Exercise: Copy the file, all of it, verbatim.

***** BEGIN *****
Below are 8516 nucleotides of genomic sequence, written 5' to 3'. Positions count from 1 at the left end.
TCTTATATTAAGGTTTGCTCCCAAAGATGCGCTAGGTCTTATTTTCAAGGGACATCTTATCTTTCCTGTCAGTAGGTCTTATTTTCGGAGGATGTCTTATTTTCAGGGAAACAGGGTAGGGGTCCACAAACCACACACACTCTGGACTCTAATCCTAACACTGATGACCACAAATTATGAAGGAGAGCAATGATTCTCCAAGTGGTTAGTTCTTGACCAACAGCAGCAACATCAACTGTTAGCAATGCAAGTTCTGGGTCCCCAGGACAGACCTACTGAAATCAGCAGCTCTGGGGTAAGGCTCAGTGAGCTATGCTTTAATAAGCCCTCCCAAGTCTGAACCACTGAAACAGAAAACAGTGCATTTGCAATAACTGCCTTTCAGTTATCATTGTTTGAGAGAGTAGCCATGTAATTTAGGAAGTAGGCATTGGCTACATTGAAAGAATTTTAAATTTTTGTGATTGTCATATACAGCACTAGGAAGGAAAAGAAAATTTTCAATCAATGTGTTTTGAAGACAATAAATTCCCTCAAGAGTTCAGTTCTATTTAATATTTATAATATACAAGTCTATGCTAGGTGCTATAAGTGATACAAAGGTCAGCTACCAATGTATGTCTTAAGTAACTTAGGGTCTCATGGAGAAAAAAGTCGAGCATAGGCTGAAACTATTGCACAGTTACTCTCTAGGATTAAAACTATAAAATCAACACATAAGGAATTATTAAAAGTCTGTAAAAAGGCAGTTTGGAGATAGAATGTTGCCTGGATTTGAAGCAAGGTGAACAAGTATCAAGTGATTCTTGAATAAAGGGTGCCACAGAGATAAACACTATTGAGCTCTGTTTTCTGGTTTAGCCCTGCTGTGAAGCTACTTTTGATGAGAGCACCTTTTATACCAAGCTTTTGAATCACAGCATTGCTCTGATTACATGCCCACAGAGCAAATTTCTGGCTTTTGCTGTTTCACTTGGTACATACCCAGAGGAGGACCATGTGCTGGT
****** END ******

Below are 8516 nucleotides of genomic sequence, written 5' to 3'. Positions count from 1 at the left end.
TCTTATATTAAGGTTTGCTCCCAAAGATGCGCTAGGTCTTATTTTCAAGGGACATCTTATCTTTCCTGTCAGTAGGTCTTATTTTCGGAGGATGTCTTATTTTCAGGGAAACAGGGTAGGGGTCCACAAACCACACACACTCTGGACTCTAATCCTAACACTGATGACCACAAATTATGAAGGAGAGCAATGATTCTCCAAGTGGTTAGTTCTTGACCAACAGCAGCAACATCAACTGTTAGCAATGCAAGTTCTGGGTCCCCAGGACAGACCTACTGAAATCAGCAGCTCTGGGGTAAGGCTCAGTGAGCTATGCTTTAATAAGCCCTCCCAAGTCTGAACCACTGAAACAGAAAACAGTGCATTTGCAATAACTGCCTTTCAGTTATCATTGTTTGAGAGAGTAGCCATGTAATTTAGGAAGTAGGCATTGGCTACATTGAAAGAATTTTAAATTTTTGTGATTGTCATATACAGCACTAGGAAGGAAAAGAAAATTTTCAATCAATGTGTTTTGAAGACAATAAATTCCCTCAAGAGTTCAGTTCTATTTAATATTTATAATATACAAGTCTATGCTAGGTGCTATAAGTGATACAAAGGTCAGCTACCAATGTATGTCTTAAGTAACTTAGGGTCTCATGGAGAAAAAAGTCGAGCATAGGCTGAAACTATTGCACAGTTACTCTCTAGGATTAAAACTATAAAATCAACACATAAGGAATTATTAAAAGTCTGTAAAAAGGCAGTTTGGAGATAGAATGTTGCCTGGATTTGAAGCAAGGTGAACAAGTATCAAGTGATTCTTGAATAAAGGGTGCCACAGAGATAAACACTATTGAGCTCTGTTTTCTGGTTTAGCCCTGCTGTGAAGCTACTTTTGATGAGAGCACCTTTTATACCAAGCTTTTGAATCACAGCATTGCTCTGATTACATGCCCACAGAGCAAATTTCTGGCTTTTGCTGTTTCACTTGGTACATACCCAGAGGAGGACCATGTGCTGGT